In an embodiment of the invention, a technique includes obtaining first data indicative of seismic measurements acquired by seismic sensors of a first set of towed streamers and obtaining second data indicative of seismic measurements acquired by seismic sensors of a second set of towed streamers. The second set of towed streamers is towed at a deeper depth than the first set of towed streamers. The technique includes interpolating seismic measurements based on the first and second data. The interpolation includes assigning more weight to the second data than to the first data for lower frequencies of the interpolated seismic measurements.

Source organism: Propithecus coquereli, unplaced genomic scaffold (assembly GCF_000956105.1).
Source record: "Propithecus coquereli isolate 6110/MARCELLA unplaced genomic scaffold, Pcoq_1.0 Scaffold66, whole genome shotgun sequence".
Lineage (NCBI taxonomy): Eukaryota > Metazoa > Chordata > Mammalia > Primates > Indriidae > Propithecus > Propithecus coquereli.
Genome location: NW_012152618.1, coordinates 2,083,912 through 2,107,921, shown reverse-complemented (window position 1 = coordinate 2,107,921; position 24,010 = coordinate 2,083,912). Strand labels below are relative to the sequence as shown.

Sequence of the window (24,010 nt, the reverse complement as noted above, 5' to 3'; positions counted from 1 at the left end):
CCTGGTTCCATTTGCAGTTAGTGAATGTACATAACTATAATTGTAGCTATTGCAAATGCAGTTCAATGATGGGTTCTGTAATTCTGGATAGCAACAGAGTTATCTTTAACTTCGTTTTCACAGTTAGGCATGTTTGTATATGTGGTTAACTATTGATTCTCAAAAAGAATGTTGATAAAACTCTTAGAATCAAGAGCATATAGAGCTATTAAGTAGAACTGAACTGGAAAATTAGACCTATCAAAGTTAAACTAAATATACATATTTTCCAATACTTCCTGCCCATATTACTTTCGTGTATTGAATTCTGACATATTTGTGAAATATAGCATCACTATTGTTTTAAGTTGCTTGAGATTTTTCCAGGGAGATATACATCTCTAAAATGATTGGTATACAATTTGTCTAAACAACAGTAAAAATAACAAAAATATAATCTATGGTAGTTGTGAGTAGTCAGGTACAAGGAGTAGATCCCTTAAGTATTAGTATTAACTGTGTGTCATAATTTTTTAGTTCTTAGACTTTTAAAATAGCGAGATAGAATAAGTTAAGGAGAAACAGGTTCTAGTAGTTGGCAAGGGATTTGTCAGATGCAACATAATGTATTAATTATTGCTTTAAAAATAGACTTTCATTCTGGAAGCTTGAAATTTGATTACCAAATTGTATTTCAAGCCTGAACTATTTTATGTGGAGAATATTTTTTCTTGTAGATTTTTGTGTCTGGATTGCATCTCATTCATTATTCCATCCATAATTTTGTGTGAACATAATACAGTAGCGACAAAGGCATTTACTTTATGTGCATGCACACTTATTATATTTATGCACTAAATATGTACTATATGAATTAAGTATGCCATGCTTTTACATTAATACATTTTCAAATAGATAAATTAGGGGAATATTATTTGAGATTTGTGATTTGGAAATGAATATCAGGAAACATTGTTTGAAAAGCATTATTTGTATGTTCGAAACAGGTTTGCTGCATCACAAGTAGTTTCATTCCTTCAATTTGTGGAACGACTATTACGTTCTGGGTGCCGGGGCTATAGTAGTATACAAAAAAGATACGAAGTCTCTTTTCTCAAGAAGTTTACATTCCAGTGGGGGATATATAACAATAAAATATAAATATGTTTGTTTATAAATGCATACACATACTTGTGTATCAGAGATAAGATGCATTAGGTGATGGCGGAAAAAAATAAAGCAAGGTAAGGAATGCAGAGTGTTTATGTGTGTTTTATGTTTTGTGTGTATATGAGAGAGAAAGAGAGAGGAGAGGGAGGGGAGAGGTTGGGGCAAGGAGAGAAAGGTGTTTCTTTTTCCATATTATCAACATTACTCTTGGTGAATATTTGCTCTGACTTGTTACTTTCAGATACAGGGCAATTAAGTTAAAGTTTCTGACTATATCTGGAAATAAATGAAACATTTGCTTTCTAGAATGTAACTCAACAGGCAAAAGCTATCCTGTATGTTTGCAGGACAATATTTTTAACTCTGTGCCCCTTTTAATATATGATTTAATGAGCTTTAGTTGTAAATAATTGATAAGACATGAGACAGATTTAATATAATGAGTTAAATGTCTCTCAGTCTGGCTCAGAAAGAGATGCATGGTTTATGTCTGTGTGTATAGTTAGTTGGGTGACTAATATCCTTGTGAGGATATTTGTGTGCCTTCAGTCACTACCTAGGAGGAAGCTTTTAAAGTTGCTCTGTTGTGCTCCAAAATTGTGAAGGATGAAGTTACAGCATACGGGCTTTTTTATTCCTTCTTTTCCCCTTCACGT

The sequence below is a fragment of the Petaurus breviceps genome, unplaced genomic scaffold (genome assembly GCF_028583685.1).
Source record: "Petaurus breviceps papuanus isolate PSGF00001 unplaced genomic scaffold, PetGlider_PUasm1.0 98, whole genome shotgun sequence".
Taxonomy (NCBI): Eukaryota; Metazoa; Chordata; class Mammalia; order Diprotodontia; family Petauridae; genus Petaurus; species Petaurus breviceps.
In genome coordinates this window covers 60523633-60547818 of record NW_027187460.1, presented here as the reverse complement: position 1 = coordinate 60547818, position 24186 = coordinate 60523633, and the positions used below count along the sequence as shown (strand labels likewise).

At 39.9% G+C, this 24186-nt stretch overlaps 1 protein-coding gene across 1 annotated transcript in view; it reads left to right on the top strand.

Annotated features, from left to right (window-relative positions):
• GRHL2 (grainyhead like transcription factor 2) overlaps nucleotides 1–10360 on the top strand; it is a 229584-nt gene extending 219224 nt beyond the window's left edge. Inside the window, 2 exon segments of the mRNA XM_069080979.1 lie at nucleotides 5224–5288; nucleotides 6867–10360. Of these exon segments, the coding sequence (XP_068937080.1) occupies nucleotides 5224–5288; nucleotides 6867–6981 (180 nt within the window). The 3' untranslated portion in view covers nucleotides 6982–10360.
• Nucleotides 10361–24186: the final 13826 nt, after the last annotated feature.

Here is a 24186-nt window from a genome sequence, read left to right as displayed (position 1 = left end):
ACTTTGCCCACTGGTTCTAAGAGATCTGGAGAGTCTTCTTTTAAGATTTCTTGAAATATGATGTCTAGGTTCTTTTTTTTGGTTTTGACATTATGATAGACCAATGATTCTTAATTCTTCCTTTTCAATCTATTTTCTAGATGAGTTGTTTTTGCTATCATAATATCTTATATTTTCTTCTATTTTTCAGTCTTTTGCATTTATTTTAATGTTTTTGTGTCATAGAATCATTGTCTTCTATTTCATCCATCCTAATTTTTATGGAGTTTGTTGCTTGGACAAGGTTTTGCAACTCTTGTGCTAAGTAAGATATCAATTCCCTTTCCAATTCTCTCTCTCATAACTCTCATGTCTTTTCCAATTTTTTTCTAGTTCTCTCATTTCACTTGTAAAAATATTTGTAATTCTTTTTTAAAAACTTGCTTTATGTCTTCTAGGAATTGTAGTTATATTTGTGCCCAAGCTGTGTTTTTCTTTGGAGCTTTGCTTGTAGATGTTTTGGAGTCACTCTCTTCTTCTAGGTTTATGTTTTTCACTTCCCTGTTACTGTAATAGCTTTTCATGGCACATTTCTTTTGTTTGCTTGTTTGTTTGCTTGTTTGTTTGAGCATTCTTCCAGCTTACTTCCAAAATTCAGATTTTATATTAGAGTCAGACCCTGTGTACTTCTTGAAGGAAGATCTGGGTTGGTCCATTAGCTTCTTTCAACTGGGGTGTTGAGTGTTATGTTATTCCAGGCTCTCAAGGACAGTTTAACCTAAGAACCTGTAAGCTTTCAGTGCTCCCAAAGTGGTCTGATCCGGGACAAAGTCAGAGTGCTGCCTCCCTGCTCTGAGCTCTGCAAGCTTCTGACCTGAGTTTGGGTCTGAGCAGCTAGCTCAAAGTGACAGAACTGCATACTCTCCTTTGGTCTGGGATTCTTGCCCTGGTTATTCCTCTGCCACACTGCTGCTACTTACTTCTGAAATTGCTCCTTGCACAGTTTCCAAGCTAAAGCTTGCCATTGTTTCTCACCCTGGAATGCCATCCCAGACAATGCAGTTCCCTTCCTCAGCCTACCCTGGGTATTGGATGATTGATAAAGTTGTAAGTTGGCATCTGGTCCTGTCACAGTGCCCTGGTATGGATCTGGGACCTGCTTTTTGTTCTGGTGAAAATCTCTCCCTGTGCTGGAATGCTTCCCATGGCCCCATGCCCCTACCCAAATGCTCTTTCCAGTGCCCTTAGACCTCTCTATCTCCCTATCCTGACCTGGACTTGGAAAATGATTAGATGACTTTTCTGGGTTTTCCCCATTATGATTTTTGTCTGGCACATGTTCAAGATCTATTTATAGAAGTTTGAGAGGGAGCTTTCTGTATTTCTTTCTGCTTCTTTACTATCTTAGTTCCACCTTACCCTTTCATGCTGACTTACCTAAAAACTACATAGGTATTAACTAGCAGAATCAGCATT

In another embodiment of the invention, a system includes an interface and a processor. The interface receives first data indicative of seismic measurements acquired by seismic sources of a first set of towed streamers and second data indicative of seismic measurements acquired by seismic sensors of a second set of towed streamers. The second set of towed streamers is towed at a deeper depth than the first set of towed streamers. The processor interpolates seismic measurements at locations based on the first and second data. In the interpolation, the processor assigns more weight to the second data than to the first data for lower frequencies of the interpolated seismic measurements.